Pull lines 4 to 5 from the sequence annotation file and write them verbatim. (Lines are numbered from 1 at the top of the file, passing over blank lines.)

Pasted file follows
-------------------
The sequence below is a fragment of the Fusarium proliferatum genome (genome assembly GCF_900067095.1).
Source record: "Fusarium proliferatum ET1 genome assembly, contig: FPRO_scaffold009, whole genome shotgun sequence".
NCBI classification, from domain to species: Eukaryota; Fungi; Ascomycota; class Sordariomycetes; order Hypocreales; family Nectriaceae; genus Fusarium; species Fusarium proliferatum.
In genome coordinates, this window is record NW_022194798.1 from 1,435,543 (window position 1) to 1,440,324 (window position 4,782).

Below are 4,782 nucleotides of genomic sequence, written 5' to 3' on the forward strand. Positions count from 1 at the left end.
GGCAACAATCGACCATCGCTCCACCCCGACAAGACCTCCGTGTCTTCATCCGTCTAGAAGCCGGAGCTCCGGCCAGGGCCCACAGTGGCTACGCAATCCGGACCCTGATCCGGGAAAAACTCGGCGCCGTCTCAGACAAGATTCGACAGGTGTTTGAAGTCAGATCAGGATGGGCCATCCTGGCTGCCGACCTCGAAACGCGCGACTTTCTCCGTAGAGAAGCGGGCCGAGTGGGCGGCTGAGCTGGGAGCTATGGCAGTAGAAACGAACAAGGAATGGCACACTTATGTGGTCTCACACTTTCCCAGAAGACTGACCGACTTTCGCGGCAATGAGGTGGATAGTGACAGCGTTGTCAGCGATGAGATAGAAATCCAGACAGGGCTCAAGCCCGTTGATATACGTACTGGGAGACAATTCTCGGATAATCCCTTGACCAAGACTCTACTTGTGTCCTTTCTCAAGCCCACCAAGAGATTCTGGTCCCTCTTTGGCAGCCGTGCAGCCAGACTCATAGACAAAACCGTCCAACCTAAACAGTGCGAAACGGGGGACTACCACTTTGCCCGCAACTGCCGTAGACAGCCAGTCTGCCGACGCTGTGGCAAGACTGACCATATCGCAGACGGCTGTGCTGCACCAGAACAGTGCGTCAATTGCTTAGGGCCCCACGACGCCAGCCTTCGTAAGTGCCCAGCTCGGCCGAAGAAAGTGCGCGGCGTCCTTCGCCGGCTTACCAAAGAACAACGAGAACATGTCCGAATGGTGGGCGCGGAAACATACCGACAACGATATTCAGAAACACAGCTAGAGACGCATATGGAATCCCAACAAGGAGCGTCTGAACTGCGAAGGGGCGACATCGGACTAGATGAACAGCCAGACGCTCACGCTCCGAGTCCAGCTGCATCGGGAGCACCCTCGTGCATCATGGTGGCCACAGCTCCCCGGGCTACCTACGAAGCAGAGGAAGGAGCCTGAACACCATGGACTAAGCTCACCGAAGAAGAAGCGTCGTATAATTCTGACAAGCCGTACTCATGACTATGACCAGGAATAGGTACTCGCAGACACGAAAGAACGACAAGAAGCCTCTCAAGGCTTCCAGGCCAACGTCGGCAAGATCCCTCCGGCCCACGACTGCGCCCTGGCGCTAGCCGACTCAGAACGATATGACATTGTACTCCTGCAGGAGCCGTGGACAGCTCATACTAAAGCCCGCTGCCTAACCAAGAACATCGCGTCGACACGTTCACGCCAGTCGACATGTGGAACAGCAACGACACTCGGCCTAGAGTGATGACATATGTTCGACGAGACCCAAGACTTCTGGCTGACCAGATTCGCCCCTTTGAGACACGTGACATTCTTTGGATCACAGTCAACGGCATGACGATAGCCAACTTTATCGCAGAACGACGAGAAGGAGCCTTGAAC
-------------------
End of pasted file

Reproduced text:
In genome coordinates, this window is record NW_022194798.1 from 1,435,543 (window position 1) to 1,440,324 (window position 4,782).

Below are 4,782 nucleotides of genomic sequence, written 5' to 3' on the forward strand. Positions count from 1 at the left end.